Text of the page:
2010 Eastern Shah Wali Kot

The Battle Honour Eastern Shah Wali Kot is awarded in due recognition of extraordinary heroism, exemplary combat performance and the relentless destruction of a highly trained and fanatical Taliban enemy of numerical superiority within the extremely inhospitable region of Eastern Shah Wali Kot, Afghanistan, during the period May to June 2010.

The Australian Special Operations Task Group Rotation XII, which included combat elements from the 2nd Special Air Service Squadron of the Special Air Service Regiment, Alpha Company Commando Group from the 2nd Commando Regiment, and supported by the Incident Response Regiment and the United States 101st Airborne Division, Task Force No Mercy, is awarded the Battle Honour Eastern Shah Wali Kot in due recognition of extraordinary heroism, exemplary combat performance and the relentless destruction of a highly trained and fanatical Taliban enemy of numerical superiority within the extremely inhospitable region of Eastern Shah Wali Kot, Afghanistan, during the period May to June 2010.

Tasked with a mission of vital operational importance within Regional Command – South, and of strategic significance for the International Security Assistance Force, from May 2010 the Task Group conducted a series of daring daylight helicopter-borne raids, deep into enemy territory, to destabilise local insurgent networks and to identify key Taliban leaders. Often resulting in fierce engagements with the enemy, these deadly shaping raids created fractures throughout the command and control architecture of the Taliban.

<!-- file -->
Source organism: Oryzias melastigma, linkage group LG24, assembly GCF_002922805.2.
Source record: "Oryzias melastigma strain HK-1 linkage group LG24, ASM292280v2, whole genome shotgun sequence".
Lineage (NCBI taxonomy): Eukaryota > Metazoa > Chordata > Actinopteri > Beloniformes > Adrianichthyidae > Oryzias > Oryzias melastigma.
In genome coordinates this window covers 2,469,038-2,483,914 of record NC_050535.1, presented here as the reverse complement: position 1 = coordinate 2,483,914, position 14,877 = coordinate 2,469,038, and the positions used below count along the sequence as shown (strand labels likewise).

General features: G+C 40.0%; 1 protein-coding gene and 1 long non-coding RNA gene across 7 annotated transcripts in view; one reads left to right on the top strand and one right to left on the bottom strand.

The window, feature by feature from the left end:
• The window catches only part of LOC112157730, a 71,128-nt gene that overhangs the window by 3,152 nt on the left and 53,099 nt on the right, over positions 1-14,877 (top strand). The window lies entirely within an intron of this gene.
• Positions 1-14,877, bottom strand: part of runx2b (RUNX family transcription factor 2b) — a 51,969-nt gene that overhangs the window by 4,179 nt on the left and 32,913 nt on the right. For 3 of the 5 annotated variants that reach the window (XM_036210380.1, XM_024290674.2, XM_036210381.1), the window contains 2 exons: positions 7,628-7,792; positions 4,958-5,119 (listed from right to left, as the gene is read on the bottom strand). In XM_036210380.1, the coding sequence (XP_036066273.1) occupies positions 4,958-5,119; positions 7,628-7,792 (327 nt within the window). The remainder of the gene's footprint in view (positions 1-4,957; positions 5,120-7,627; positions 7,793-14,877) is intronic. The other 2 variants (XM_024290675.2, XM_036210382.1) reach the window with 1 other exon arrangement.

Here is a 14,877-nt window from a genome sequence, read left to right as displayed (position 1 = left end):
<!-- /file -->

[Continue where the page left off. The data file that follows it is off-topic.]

During the early hours of 10 June 2010, immediately realising a tactical opportunity, Alpha Company Commando Group audaciously established an attack by fire position inside the insurgents’ strong hold of Chenartu. Shortly after first light, the enemy surrounded the commandos and employed sophisticated tactics in an attempt to overrun the commando positions throughout the day. Holding their exposed positions doggedly under heavy and sustained attack, the commandos, determined to regain the initiative, launched several aggressive counter attacks against the assaulting enemy. Surprised by the ferocity of the commando response, combined with having lost significant numbers of fighters, the enemy withdrew to the village of Tizak to conduct deliberate planning for the destruction of the isolated commando company.